Like the rise and fall of some Hollywood stars, the reverse merger has faced both criticism and popularity over the decades. Through the 2000s many of us successfully showed the market how these combinations into non-operating public vehicles (including special purpose acquisition companies, or SPACs), could be completed very successfully, legitimately and with maximum transparency. In the late 2000s another black eye when dozens of offshore companies, many of which went public through reverse mergers, faced fraud accusations (many of these were ultimately dismissed). As a result of these problems, in 2011 the SEC passed new so-called “seasoning” rules making it harder for former reversed companies to uplist onto national exchanges.
In the last several years reverse mergers have resurfaced once again as an appropriate alternative for companies either not qualifying for a traditional IPO or preferring to avoid the time, cost and risk even if an IPO is possible. Others have chosen additional alternatives such as “self-filings,” which are also gaining popularity for those not wanting to be burdened by the new SEC rules. So here’s why this technique used by thousands of companies remains viable and attractive:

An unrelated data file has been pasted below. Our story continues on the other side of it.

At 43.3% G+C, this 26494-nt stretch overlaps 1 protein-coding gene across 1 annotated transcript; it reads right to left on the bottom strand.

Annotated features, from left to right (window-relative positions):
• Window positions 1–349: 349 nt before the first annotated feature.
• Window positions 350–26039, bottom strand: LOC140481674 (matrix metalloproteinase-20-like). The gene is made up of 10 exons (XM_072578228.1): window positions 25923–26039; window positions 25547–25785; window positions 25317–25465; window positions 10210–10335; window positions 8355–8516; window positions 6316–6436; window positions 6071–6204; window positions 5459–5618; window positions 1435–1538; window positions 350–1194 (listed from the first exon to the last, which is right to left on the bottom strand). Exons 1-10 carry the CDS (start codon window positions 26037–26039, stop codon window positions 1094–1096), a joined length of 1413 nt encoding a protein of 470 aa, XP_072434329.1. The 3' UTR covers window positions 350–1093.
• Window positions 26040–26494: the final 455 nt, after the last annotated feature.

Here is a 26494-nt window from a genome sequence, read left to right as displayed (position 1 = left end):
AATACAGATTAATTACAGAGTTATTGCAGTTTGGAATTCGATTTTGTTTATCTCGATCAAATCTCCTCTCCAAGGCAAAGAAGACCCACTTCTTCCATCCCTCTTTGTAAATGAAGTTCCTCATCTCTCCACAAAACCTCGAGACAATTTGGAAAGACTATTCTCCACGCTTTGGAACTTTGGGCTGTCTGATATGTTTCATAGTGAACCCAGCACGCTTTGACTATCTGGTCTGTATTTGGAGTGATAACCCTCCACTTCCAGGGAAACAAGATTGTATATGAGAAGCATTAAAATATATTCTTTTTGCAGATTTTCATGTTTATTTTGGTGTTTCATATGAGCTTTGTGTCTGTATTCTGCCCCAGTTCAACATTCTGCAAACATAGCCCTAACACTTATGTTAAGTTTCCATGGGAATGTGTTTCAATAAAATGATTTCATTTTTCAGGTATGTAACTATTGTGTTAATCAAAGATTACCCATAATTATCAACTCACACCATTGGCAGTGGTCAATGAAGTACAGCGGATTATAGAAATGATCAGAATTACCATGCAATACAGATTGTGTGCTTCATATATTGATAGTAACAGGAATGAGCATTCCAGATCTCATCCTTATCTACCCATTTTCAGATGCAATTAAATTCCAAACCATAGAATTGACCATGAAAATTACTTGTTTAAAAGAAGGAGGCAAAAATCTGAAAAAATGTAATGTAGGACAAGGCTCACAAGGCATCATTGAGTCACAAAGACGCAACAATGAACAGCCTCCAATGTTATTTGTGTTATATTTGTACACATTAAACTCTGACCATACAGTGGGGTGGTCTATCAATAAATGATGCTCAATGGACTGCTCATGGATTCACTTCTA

1. Fast. If your company needs to raise capital within the next several months, and your source of capital requires that you be public for them to write the check, there remains no faster way to go public than a reverse merger with a public “shell” company.
2. Cost-Effective. A reverse merger remains much cheaper than a traditional IPO, even including the cost of purchasing a shell. Some shells, especially so-called Form 10 shells, formed from scratch and very clean but not trading initially, can be quite inexpensive relative to shells trading over-the-counter.